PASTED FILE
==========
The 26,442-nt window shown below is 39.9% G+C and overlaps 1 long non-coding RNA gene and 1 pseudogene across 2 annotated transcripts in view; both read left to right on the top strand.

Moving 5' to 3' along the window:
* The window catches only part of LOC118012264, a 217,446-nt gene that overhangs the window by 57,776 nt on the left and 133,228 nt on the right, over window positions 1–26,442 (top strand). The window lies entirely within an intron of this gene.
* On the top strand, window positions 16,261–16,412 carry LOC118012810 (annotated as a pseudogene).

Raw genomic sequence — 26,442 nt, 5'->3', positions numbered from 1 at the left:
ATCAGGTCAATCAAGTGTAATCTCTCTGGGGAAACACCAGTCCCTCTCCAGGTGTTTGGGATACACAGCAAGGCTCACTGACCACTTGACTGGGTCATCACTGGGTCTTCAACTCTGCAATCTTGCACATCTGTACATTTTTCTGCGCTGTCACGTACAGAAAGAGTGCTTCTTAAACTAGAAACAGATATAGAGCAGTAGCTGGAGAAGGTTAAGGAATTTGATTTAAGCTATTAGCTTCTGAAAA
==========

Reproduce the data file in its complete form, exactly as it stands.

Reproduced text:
The 26,442-nt window shown below is 39.9% G+C and overlaps 1 long non-coding RNA gene and 1 pseudogene across 2 annotated transcripts in view; both read left to right on the top strand.

Moving 5' to 3' along the window:
* The window catches only part of LOC118012264, a 217,446-nt gene that overhangs the window by 57,776 nt on the left and 133,228 nt on the right, over window positions 1–26,442 (top strand). The window lies entirely within an intron of this gene.
* On the top strand, window positions 16,261–16,412 carry LOC118012810 (annotated as a pseudogene).

Raw genomic sequence — 26,442 nt, 5'->3', positions numbered from 1 at the left:
ATCAGGTCAATCAAGTGTAATCTCTCTGGGGAAACACCAGTCCCTCTCCAGGTGTTTGGGATACACAGCAAGGCTCACTGACCACTTGACTGGGTCATCACTGGGTCTTCAACTCTGCAATCTTGCACATCTGTACATTTTTCTGCGCTGTCACGTACAGAAAGAGTGCTTCTTAAACTAGAAACAGATATAGAGCAGTAGCTGGAGAAGGTTAAGGAATTTGATTTAAGCTATTAGCTTCTGAAAA